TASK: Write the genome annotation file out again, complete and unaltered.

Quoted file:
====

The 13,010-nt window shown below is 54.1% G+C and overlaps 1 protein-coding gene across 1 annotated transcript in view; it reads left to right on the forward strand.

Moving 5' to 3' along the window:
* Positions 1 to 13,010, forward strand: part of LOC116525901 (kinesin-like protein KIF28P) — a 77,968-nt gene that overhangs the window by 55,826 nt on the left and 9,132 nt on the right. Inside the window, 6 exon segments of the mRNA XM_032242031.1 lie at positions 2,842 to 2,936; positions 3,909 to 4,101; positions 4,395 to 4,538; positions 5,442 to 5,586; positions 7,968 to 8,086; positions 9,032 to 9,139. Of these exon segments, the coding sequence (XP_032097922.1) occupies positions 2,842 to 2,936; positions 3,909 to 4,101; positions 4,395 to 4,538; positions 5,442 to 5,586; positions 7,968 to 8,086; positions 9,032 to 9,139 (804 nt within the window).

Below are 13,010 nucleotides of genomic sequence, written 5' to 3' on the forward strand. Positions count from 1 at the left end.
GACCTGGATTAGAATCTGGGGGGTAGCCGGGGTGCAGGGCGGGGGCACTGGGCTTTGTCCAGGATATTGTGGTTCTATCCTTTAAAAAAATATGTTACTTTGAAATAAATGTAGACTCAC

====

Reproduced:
The 13,010-nt window shown below is 54.1% G+C and overlaps 1 protein-coding gene across 1 annotated transcript in view; it reads left to right on the forward strand.

Moving 5' to 3' along the window:
* Positions 1 to 13,010, forward strand: part of LOC116525901 (kinesin-like protein KIF28P) — a 77,968-nt gene that overhangs the window by 55,826 nt on the left and 9,132 nt on the right. Inside the window, 6 exon segments of the mRNA XM_032242031.1 lie at positions 2,842 to 2,936; positions 3,909 to 4,101; positions 4,395 to 4,538; positions 5,442 to 5,586; positions 7,968 to 8,086; positions 9,032 to 9,139. Of these exon segments, the coding sequence (XP_032097922.1) occupies positions 2,842 to 2,936; positions 3,909 to 4,101; positions 4,395 to 4,538; positions 5,442 to 5,586; positions 7,968 to 8,086; positions 9,032 to 9,139 (804 nt within the window).

Below are 13,010 nucleotides of genomic sequence, written 5' to 3' on the forward strand. Positions count from 1 at the left end.
GACCTGGATTAGAATCTGGGGGGTAGCCGGGGTGCAGGGCGGGGGCACTGGGCTTTGTCCAGGATATTGTGGTTCTATCCTTTAAAAAAATATGTTACTTTGAAATAAATGTAGACTCAC